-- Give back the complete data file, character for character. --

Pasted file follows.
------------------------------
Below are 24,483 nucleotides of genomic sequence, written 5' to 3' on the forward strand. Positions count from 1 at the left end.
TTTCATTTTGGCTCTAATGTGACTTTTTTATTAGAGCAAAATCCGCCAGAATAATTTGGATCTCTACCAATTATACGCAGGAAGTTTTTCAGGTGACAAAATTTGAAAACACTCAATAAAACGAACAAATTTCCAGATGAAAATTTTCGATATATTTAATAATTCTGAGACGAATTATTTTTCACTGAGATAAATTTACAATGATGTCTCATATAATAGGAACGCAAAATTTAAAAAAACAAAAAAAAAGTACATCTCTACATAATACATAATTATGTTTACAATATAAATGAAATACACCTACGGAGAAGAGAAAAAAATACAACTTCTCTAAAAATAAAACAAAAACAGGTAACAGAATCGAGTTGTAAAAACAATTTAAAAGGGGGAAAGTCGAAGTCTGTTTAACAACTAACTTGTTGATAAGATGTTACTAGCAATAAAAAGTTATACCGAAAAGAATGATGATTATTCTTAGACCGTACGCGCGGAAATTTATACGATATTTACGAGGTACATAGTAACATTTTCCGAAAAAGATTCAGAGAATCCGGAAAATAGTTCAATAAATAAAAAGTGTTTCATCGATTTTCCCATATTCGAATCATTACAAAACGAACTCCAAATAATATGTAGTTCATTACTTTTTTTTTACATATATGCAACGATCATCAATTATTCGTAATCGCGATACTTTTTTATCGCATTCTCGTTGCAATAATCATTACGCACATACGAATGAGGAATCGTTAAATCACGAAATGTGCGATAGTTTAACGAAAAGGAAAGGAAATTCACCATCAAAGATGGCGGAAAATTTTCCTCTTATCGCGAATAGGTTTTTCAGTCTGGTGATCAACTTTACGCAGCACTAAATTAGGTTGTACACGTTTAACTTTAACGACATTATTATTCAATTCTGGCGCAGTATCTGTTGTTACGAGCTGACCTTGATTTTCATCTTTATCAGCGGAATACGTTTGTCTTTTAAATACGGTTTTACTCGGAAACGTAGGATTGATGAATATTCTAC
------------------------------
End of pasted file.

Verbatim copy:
Below are 24,483 nucleotides of genomic sequence, written 5' to 3' on the forward strand. Positions count from 1 at the left end.
TTTCATTTTGGCTCTAATGTGACTTTTTTATTAGAGCAAAATCCGCCAGAATAATTTGGATCTCTACCAATTATACGCAGGAAGTTTTTCAGGTGACAAAATTTGAAAACACTCAATAAAACGAACAAATTTCCAGATGAAAATTTTCGATATATTTAATAATTCTGAGACGAATTATTTTTCACTGAGATAAATTTACAATGATGTCTCATATAATAGGAACGCAAAATTTAAAAAAACAAAAAAAAAGTACATCTCTACATAATACATAATTATGTTTACAATATAAATGAAATACACCTACGGAGAAGAGAAAAAAATACAACTTCTCTAAAAATAAAACAAAAACAGGTAACAGAATCGAGTTGTAAAAACAATTTAAAAGGGGGAAAGTCGAAGTCTGTTTAACAACTAACTTGTTGATAAGATGTTACTAGCAATAAAAAGTTATACCGAAAAGAATGATGATTATTCTTAGACCGTACGCGCGGAAATTTATACGATATTTACGAGGTACATAGTAACATTTTCCGAAAAAGATTCAGAGAATCCGGAAAATAGTTCAATAAATAAAAAGTGTTTCATCGATTTTCCCATATTCGAATCATTACAAAACGAACTCCAAATAATATGTAGTTCATTACTTTTTTTTTACATATATGCAACGATCATCAATTATTCGTAATCGCGATACTTTTTTATCGCATTCTCGTTGCAATAATCATTACGCACATACGAATGAGGAATCGTTAAATCACGAAATGTGCGATAGTTTAACGAAAAGGAAAGGAAATTCACCATCAAAGATGGCGGAAAATTTTCCTCTTATCGCGAATAGGTTTTTCAGTCTGGTGATCAACTTTACGCAGCACTAAATTAGGTTGTACACGTTTAACTTTAACGACATTATTATTCAATTCTGGCGCAGTATCTGTTGTTACGAGCTGACCTTGATTTTCATCTTTATCAGCGGAATACGTTTGTCTTTTAAATACGGTTTTACTCGGAAACGTAGGATTGATGAATATTCTAC